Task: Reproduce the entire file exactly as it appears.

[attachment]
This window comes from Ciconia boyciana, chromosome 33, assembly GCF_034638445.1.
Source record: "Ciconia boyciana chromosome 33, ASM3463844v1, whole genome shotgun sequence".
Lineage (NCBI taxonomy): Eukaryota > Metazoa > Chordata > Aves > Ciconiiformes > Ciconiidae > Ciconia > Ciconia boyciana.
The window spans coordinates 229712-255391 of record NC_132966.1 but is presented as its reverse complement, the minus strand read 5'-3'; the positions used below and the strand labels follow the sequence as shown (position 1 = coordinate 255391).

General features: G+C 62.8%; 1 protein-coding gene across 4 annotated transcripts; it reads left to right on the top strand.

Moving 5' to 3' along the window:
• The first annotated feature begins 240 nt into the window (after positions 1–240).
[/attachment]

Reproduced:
This window comes from Ciconia boyciana, chromosome 33, assembly GCF_034638445.1.
Source record: "Ciconia boyciana chromosome 33, ASM3463844v1, whole genome shotgun sequence".
Lineage (NCBI taxonomy): Eukaryota > Metazoa > Chordata > Aves > Ciconiiformes > Ciconiidae > Ciconia > Ciconia boyciana.
The window spans coordinates 229712-255391 of record NC_132966.1 but is presented as its reverse complement, the minus strand read 5'-3'; the positions used below and the strand labels follow the sequence as shown (position 1 = coordinate 255391).

General features: G+C 62.8%; 1 protein-coding gene across 4 annotated transcripts; it reads left to right on the top strand.

Moving 5' to 3' along the window:
• The first annotated feature begins 240 nt into the window (after positions 1–240).